Legal professionals are by their nature a skeptical and cautious lot, but the sharp rise in cloud-based applications being used by enterprises and law firms, as well as recent high-profile law firm security breaches, has many legal professionals reticent about entering cloud engagements.
"The buck stops with the lawyer," says Michael R. Overly, a partner and intellectual property lawyer focusing on technology at Foley & Lardner LLP in Los Angeles. "You're trusting the [cloud provider] with how they manage security," and yet their contract language excuses them from almost all responsibility if a security or confidentiality breach occurs, he says. "One can't simply go to clients or the state bar association and say the third party caused a breach, so it's really not our responsibility."
This year's high-profile breaches at Panamanian law firm Mossack Fonseca and New York-basedCravath Swaine & Moore have raised alert levels even higher. Law firms and legal departments have been warned by the Federal Bureau of Investigation that cyber thieves consider them low-hanging fruit from a risk perspective because of their potential treasure troves of trade secrets and undisclosed deal information that could be exploited.
"The balance that was struck even a year ago that would have been appropriate as to 'reasonable security' I think is no longer a reasonable balance," Overly says. "It has to be tilted a little more, further toward security than usability."
Many legal professionals share Overly's concern. Some 64 percent of legal technology professionals surveyed by Consilio, a global eDiscovery and document service, cited "inadvertent disclosure of sensitive data" as the biggest risk of using cloud-based applications. At the same time, more than half of respondents at law firms and in-house law departments revealed that workplace data stored on cloud applications is "often" or "almost always" considered in legal or investigatory matters, so knowing what information is in the cloud and how it's being secured is a real challenge.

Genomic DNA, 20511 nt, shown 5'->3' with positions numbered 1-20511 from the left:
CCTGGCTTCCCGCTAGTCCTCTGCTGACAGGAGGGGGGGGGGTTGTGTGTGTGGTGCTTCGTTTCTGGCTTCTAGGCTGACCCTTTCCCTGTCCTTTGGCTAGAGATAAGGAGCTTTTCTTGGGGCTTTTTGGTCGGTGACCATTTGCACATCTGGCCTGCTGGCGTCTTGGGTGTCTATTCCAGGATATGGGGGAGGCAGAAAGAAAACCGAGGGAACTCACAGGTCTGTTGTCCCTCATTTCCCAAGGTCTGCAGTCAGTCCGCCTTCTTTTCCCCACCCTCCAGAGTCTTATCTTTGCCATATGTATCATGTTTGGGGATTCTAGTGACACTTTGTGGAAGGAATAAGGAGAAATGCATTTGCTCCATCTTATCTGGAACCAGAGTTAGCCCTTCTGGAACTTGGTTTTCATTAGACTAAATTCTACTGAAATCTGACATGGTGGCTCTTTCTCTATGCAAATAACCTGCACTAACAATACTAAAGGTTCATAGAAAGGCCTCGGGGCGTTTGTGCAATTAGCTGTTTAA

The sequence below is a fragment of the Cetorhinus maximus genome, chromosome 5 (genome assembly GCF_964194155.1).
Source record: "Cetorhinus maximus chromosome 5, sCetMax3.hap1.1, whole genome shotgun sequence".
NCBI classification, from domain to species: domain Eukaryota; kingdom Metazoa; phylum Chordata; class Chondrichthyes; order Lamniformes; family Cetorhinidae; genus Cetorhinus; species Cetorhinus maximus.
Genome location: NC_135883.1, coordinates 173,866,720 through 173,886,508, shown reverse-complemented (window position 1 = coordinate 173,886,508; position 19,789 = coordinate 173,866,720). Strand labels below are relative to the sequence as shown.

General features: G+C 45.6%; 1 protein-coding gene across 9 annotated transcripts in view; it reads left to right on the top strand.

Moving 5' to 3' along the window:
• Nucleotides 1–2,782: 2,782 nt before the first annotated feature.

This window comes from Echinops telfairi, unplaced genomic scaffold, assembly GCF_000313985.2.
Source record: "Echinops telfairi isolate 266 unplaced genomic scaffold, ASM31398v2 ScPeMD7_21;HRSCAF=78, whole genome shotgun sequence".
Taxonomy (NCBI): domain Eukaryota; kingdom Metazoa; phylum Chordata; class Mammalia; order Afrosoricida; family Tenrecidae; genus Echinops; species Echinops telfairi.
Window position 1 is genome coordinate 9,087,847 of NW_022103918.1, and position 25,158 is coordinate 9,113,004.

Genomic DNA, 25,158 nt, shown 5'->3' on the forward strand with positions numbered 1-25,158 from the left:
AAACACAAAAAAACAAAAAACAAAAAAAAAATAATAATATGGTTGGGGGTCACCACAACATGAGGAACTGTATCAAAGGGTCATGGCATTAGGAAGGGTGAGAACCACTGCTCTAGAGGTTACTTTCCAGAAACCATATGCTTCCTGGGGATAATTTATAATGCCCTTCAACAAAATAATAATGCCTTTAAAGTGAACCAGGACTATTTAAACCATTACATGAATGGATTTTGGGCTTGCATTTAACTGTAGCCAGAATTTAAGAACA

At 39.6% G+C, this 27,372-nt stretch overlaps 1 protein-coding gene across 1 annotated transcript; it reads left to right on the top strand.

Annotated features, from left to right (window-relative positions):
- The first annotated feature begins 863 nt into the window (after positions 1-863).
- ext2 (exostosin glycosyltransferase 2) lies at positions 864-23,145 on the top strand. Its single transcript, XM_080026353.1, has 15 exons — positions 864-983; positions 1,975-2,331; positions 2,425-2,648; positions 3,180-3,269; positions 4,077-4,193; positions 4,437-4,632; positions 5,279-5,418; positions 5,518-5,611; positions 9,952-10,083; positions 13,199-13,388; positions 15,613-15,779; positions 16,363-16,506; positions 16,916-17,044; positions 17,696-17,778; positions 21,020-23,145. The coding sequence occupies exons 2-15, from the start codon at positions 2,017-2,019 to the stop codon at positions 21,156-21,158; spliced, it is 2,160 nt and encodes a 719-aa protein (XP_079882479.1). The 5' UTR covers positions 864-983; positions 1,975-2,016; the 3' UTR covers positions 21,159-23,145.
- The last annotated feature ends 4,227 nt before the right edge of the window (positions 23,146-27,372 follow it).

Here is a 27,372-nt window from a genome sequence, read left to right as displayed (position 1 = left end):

Legal professionals surveyed also cited intellectual property theft (39 percent), regulatory compliance failures (26 percent) and inability to adequately identify relevant data for eDiscovery (25 percent) as concerns with cloud applications.
At the same time, cloud-use has outpaced the risk and compliance measures needed to adequately manage risks for the protection of intellectual property, compliance, data privacy, records retention, among others, according to Consilio.
A Ponemon Institute survey estimates that every 1 percent increase in the use of cloud services will result in a 3 percent higher probability of a data breach. An organization using 100 cloud services, for instance, would need to add 25 more to increase the likelihood of a data breach by 75%.
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